Ans: The exciter is the main component in AVR loop. It delivers the DC power to the generator field. It must have adequate power capacity and sufficient speed of response (rise time less than 0.1 sec). 12. What is the function of AVR? Ans: The basic role of the AVR is to provide constancy of the generator terminal voltage during normal, small and slow changes in the load. 13. Explain about static AVR loop? Ans: In a static AVR loop, the execution power is obtained directly from the generator terminals or from the station service bus. The AC power is rectified by thyristor bridges and fed into the main generator field via slip rings. Static exciters are very fast and contribute to improved transient stability. 14. Write the static performance of AVR loop? Ans: The AVR loop must regulate the terminal |V| to within required static accuracy limit. Have sufficient speed of response. Be stable.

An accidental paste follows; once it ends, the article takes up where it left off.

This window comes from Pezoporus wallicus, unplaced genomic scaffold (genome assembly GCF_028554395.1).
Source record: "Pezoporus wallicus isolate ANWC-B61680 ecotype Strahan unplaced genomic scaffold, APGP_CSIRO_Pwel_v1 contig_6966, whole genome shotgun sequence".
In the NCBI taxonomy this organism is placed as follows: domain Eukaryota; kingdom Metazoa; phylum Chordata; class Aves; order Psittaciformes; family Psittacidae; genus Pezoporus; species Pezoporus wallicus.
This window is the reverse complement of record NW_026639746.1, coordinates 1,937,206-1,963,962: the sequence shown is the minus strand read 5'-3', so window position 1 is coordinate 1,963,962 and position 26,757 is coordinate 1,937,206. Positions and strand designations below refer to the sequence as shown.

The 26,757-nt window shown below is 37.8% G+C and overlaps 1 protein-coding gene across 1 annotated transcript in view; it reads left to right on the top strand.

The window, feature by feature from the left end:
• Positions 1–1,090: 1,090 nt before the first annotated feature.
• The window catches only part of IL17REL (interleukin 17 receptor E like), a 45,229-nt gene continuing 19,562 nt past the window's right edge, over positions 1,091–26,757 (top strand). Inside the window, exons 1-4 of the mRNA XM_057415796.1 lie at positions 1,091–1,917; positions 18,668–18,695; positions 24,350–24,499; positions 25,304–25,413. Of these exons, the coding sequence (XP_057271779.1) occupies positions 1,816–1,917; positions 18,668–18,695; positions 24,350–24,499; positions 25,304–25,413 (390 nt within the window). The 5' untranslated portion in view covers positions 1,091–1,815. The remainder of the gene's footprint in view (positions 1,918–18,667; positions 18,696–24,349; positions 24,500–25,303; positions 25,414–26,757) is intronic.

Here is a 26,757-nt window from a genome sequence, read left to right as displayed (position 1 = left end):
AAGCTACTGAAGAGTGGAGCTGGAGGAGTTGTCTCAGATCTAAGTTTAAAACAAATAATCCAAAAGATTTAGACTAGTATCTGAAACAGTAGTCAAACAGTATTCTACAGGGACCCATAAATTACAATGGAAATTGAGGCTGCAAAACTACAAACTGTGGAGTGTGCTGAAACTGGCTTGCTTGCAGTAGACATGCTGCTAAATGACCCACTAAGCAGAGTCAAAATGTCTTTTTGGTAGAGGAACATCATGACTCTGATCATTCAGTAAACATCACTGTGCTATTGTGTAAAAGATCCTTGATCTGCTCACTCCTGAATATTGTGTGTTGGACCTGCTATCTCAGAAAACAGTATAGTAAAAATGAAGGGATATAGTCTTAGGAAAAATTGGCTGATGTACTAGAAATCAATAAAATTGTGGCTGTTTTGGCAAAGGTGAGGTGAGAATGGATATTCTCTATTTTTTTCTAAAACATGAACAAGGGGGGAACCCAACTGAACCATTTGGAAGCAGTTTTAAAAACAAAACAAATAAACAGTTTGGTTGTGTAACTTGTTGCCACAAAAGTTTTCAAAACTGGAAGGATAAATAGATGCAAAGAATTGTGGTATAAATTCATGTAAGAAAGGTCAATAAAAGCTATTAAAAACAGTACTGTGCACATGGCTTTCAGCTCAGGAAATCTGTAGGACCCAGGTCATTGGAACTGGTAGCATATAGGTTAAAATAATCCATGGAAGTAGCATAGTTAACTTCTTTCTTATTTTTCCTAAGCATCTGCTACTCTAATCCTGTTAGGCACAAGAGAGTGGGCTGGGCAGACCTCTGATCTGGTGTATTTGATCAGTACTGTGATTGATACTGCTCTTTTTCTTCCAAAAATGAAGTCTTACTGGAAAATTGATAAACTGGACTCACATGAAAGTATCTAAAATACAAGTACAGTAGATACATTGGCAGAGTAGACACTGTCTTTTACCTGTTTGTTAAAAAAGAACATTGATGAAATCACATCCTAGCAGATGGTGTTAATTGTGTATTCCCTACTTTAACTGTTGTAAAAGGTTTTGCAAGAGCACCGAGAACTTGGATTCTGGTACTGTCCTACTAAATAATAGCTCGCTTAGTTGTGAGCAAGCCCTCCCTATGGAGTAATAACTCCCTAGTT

15. What is the dis.adv of high loop gain? How is to be eliminated? Ans: High loop gain is needed for static accuracy but this causes undesirable dynamic response, possibly instability. By adding series AND/OR feedback stability compensation to the AVR loop, this conflicting situation can be resolved. 16. What are the effects of generator loading in AVR loop? Ans: Added load does not change the basic features of the AVR loop, it will however affect the values of both gain factor Kf and the field constant. High loading will make the generator work at higher magnetic saturation levels. This means smaller changes in |E| for incremental increases in if, translating into the reduction of KF. The field time constant will likewise decreases as generator loading closing the armature current paths. This circumstance permits the formation of transient stator currents the existence of which yields a lower effective field induction.